The abuse of media power that lies at the heart of the phone hacking scandal can be seen in News Corp media in other parts of the world, including Murdoch’s Australian tabloids and the national broadsheet, The Australian.
The narrative that is emerging is that this scandal is all about the unchecked influence of one company – News Corp – and it’s rotten culture. Links are drawn between News Int’s appalling behaviour in London, to News Ltd’s recent sketchy track record in Australia, to Fox News’ alternate reality in the USA. And given the character of those – quite separate – organisations, it’s an appealing story. I’ve realised there’s nothing I enjoy more than watching Rupert Murdoch grimace as he’s doorstepped by proper journos from the Guardian, Independent, Channel 4 and BBC. Long may it continue.
But this isn’t just a story about News International, any more than the MP expenses scandal was about only Labour, or only the Tories. Literally every other UK tabloid, and quite a few of the broadsheets, was involved in the practice. Even the Guardian Media Group, whose brilliant journalist Nick Davies single-handedly drove the phone-hacking story, recorded 103 confirmed instances of trafficking in unlawful confidential information through its Sunday paper, the Observer. According to the UK Information Commissioner’s Office report, the company I worked for recorded 1,676 instances – 6.5 times as many as News International.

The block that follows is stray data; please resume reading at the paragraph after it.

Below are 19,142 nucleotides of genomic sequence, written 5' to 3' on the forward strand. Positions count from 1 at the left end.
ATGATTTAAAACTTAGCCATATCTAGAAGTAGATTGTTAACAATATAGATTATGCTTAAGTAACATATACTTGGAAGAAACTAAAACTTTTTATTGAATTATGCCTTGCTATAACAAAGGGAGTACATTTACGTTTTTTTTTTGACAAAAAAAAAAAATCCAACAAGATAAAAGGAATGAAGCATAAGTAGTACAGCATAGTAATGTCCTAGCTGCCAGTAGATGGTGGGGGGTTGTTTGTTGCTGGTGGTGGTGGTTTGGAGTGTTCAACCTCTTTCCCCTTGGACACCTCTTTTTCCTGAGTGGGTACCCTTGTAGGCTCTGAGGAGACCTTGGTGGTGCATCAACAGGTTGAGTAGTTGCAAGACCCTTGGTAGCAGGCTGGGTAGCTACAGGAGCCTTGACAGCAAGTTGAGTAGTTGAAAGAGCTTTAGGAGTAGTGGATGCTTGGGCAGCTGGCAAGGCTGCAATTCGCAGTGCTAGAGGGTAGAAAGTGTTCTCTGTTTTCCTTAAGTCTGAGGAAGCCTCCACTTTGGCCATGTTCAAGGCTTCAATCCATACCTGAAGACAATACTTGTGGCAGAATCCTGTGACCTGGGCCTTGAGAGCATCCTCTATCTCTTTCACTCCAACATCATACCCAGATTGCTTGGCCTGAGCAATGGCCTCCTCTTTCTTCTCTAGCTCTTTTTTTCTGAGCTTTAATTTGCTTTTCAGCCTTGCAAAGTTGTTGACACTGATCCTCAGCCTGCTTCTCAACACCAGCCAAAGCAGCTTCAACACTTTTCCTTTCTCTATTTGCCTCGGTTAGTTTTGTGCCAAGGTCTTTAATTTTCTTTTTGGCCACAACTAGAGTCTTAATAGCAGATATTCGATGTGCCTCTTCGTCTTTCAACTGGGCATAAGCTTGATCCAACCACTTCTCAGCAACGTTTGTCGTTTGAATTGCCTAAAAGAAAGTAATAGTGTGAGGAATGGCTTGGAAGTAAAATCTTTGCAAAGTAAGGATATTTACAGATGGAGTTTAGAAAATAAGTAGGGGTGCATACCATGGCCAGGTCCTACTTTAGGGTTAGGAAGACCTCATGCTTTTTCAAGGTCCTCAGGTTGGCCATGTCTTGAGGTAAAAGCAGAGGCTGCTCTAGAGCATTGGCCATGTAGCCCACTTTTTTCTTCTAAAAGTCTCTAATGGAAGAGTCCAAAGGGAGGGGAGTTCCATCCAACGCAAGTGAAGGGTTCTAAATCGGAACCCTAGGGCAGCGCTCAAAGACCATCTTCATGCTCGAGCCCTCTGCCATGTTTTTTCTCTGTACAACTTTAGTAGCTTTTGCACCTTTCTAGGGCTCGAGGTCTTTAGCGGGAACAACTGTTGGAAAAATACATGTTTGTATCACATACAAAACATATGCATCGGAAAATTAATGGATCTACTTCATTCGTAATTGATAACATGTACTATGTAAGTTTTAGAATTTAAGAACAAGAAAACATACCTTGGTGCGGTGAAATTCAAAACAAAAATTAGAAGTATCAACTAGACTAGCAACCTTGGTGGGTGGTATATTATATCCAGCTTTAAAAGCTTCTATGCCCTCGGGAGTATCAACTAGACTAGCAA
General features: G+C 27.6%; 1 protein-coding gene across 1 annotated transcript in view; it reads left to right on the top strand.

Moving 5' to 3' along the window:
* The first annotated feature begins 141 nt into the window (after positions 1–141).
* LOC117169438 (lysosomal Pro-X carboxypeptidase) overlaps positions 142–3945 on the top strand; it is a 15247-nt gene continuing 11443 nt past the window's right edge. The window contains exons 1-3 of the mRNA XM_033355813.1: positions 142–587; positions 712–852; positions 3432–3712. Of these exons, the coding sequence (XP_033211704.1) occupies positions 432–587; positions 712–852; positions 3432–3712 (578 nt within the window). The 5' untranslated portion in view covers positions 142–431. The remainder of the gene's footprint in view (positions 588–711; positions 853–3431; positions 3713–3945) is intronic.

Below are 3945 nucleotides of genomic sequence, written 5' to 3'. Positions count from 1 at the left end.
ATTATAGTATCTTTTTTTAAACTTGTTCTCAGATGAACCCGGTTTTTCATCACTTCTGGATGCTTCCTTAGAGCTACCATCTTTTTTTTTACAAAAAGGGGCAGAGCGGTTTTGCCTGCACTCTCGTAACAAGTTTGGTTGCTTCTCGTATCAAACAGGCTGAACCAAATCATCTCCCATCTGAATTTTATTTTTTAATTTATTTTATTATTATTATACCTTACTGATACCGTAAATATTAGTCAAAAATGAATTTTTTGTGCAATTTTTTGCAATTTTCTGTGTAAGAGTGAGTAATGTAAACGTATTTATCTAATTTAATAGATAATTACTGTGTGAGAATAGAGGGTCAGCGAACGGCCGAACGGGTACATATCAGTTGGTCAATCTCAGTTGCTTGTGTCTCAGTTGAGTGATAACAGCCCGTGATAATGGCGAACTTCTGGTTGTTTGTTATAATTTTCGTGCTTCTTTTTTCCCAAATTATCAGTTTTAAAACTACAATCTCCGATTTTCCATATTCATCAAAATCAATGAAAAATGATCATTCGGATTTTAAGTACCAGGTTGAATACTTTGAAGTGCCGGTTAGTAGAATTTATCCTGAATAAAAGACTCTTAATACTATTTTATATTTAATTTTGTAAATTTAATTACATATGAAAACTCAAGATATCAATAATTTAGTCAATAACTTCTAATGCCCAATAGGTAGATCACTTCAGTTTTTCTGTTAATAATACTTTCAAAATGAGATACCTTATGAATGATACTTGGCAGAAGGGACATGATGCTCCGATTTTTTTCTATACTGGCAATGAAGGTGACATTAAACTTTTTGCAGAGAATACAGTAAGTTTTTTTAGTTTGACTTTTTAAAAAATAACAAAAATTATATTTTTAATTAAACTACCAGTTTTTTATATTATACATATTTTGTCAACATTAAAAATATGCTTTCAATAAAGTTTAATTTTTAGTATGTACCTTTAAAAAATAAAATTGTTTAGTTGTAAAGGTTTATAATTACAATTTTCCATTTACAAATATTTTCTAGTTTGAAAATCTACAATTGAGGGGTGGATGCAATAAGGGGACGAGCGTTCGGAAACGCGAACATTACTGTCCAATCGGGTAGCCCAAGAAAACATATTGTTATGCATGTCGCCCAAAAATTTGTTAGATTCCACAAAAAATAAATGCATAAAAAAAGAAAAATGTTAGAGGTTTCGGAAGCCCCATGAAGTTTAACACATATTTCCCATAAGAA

Almost every newspaper in the UK, tabloid and broadsheet, progressive and conservative, big and small, has been involved in phone hacking, with some – such as the Daily Mirror and Daily Mail – doing so to an apparently much greater degree than the News of the World. That other papers have largely avoided scrutiny to date is incredible luck, but it is also surely just a matter of time until that luck runs out. Quite why the focus to date has been centered on Murdoch alone is something that hasn’t been adequately explained. There’s a distinct possibility that many of the stories we’re reading on the NotW have actually been leaked by factions (Brooks, Coulson, Myler) within News Int itself, in order to deflect attention from their own roles, given the real risk they could be sent to prison.